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Two-Pipe System with Air Vents?

Are two pipe systems not supposed to have air vents on them?  I have Burnham Sunrads with two pipes hooked up to the bottom of each, but each radiator also has those screw air vents (which are actually heat sensitive valves).  You can see them in the pictures.



I'm confused because everywhere I look it says that two-pipe systems don't use these vent-valves.

Comments

  • Steamhead
    Steamhead Member Posts: 15,767
    You probably have one of two things:

    1- modern radiators that were installed on an old "two-pipe air-vent" system, or



    2- one of the later two-pipe systems that has been knuckleheaded.



    Do the radiator return lines go to a wet or dry return?
    All Steamed Up, Inc.
    Towson, MD, USA
    Steam, Vapor & Hot-Water Heating Specialists
    Oil & Gas Burner Service
    Consulting
  • numberforty1
    numberforty1 Member Posts: 97
    Could You Clarify...

    Sorry, could  you clarify what you mean by "an old two-pipe air-vent system", and what does "knuckleheaded" mean?  I'm a fast learner but don't know much about these systems yet.  I don't have access to the rest of the house to check out what kind of return is used, but I'll see if I can find out.



    thanks
  • Steamhead
    Steamhead Member Posts: 15,767
    In a 2-pipe air-vent system

    the air from the radiators is vented thru vents on the radiators. But on a later 2-pipe system, air from the radiators was routed into the dry (overhead) return and out thru a central air vent. Until we see how it's piped, we don't know if those vents belong there.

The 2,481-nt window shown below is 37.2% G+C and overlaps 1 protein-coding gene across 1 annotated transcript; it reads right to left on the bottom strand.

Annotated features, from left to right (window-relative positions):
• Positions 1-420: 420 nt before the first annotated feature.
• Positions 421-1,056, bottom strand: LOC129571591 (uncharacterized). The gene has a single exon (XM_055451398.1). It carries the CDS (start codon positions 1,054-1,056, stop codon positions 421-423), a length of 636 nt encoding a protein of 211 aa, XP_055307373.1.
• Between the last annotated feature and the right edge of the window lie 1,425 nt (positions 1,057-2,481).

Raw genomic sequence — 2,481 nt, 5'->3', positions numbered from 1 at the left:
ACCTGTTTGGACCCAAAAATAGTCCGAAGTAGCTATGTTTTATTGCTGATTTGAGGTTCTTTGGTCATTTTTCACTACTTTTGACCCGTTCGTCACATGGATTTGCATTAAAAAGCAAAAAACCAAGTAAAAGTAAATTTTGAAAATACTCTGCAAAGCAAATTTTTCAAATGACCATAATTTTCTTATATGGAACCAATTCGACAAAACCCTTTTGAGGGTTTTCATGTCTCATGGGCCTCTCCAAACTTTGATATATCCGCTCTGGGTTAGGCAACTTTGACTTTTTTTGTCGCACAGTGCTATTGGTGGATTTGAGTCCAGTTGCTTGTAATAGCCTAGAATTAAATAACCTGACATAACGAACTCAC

And "knuckleheaded" means just that- someone did something to the system that should not have been done. We've all seen 2-pipe systems where some knucklehead has added air vents to the radiators instead of fixing the real problem.
    All Steamed Up, Inc.
    Towson, MD, USA
    Steam, Vapor & Hot-Water Heating Specialists
    Oil & Gas Burner Service
    Consulting
  • Paul48
    Paul48 Member Posts: 4,469
    Copper?

    Looks like copper feeding one of those.
  • numberforty1
    numberforty1 Member Posts: 97
    Here's a Picture

    You can see the two pipes coming out of the floor, the valves on each, and the air vent.  The system seems to work except for a lot of old useless air vents and this incessant rattling coming from this one, which I am guessing is either something in the pipe or the pipe just vibrating on its own.
  • Paul48
    Paul48 Member Posts: 4,469
    Can

    you provide some pictures of the boiler? Stand far enough away so we can see the piping.
  • numberforty1
    numberforty1 Member Posts: 97
    My Landlord is Being Unresponsive...

    ...so I haven't been able to get boiler pictures, but I did find out something interesting. If I close both valves on this radiator I get a sound like a penny rattling around just under the floor.  But if I open just the valve on the right, the radiator still does not heat, and instead of the rattling I get the sound of gurgling or running water under the floor.



    It seems like the pipe on the left is where the steam comes up, but I don't know exactly what the pipe on the right is for.  I guess hearing the sound of running water always means there is something wrong in a steam system, correct?
  • will smith_4
    will smith_4 Member Posts: 259
    hmmmm

    well that's odd.

    Maybe two pipe steam with the trap eliminated? (seen that just this past week. towel warmer added by a "good hot water guy". take me at my word here-not such a good idea. Their take seems to be it's such a big system, it wouldn't matter.

    Oh, but it does...

    Oh, and your air vent is upside down.

    I'm glad I'm not the only one that runs across jobs that have people working on them that have no clue-sometimes you think you might be crazy-especially when you hear "this worked just fine till you got here..."

    ummm hmmmm.....
  • numberforty1
    numberforty1 Member Posts: 97
    Yea, I know it's upside down

    The valves are closed so it doesn't make a difference.  I don't want the unit to heat, I just want it to shut up.



    So, any idea how to disconnect this thing altogether, or how to adjust the pitch to get condensation to run back down like it should?
This discussion has been closed.